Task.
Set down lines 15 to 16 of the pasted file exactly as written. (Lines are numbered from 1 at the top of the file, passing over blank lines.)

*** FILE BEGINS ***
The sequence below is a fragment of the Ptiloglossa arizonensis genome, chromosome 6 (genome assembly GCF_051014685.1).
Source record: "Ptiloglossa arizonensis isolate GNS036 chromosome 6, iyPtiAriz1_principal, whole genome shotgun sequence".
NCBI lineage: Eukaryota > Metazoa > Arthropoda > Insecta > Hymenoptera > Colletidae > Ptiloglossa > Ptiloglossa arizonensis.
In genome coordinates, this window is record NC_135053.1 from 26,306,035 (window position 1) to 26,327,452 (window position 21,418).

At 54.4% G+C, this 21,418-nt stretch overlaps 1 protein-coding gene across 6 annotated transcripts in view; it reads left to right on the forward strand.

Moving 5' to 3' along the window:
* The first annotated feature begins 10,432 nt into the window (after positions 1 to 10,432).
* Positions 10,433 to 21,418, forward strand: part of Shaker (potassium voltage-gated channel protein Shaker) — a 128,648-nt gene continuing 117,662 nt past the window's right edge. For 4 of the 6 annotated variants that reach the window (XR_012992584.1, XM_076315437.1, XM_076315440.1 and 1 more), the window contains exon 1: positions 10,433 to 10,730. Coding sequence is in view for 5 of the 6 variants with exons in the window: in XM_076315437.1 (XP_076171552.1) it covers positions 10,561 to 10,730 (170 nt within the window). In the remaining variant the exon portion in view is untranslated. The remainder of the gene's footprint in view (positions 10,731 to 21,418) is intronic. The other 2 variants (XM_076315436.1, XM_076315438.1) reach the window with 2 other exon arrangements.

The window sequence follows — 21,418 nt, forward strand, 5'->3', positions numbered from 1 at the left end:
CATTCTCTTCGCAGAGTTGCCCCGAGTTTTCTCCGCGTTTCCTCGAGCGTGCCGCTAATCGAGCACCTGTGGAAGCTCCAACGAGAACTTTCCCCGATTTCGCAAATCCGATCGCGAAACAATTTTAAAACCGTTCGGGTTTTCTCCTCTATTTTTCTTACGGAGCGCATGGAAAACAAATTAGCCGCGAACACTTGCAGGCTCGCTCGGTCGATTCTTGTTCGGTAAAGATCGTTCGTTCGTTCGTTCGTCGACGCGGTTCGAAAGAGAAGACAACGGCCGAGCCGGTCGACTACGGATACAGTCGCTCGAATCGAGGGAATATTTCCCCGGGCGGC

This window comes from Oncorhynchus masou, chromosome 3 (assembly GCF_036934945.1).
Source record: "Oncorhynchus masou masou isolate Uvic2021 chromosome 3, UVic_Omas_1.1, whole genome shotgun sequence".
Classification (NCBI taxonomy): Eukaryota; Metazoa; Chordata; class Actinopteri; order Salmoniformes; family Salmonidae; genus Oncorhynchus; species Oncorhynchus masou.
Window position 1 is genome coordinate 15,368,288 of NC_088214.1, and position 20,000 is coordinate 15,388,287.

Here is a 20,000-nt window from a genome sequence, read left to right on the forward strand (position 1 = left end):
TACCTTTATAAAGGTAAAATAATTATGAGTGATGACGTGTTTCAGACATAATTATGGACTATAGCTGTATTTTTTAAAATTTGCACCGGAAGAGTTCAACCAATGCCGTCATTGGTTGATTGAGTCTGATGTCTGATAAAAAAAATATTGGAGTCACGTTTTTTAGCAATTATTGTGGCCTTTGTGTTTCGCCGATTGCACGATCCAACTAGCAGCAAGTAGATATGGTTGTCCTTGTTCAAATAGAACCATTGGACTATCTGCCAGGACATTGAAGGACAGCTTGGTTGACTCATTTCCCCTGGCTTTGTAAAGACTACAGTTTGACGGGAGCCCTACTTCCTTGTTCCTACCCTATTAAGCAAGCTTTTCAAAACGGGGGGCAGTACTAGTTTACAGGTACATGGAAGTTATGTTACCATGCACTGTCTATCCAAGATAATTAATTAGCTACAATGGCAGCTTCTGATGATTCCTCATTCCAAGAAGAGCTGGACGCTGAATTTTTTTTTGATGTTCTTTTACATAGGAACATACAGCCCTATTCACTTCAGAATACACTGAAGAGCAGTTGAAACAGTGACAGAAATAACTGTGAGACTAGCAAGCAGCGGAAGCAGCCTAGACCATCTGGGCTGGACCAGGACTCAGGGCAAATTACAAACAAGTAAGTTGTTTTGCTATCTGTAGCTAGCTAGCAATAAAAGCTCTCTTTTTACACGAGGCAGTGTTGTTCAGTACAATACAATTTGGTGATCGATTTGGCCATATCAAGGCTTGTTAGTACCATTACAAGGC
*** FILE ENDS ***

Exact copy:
Here is a 20,000-nt window from a genome sequence, read left to right on the forward strand (position 1 = left end):
TACCTTTATAAAGGTAAAATAATTATGAGTGATGACGTGTTTCAGACATAATTATGGACTATAGCTGTATTTTTTAAAATTTGCACCGGAAGAGTTCAACCAATGCCGTCATTGGTTGATTGAGTCTGATGTCTGATAAAAAAAATATTGGAGTCACGTTTTTTAGCAATTATTGTGGCCTTTGTGTTTCGCCGATTGCACGATCCAACTAGCAGCAAGTAGATATGGTTGTCCTTGTTCAAATAGAACCATTGGACTATCTGCCAGGACATTGAAGGACAGCTTGGTTGACTCATTTCCCCTGGCTTTGTAAAGACTACAGTTTGACGGGAGCCCTACTTCCTTGTTCCTACCCTATTAAGCAAGCTTTTCAAAACGGGGGGCAGTACTAGTTTACAGGTACATGGAAGTTATGTTACCATGCACTGTCTATCCAAGATAATTAATTAGCTACAATGGCAGCTTCTGATGATTCCTCATTCCAAGAAGAGCTGGACGCTGAATTTTTTTTTGATGTTCTTTTACATAGGAACATACAGCCCTATTCACTTCAGAATACACTGAAGAGCAGTTGAAACAGTGACAGAAATAACTGTGAGACTAGCAAGCAGCGGAAGCAGCCTAGACCATCTGGGCTGGACCAGGACTCAGGGCAAATTACAAACAAGTAAGTTGTTTTGCTATCTGTAGCTAGCTAGCAATAAAAGCTCTCTTTTTACACGAGGCAGTGTTGTTCAGTACAATACAATTTGGTGATCGATTTGGCCATATCAAGGCTTGTTAGTACCATTACAAGGC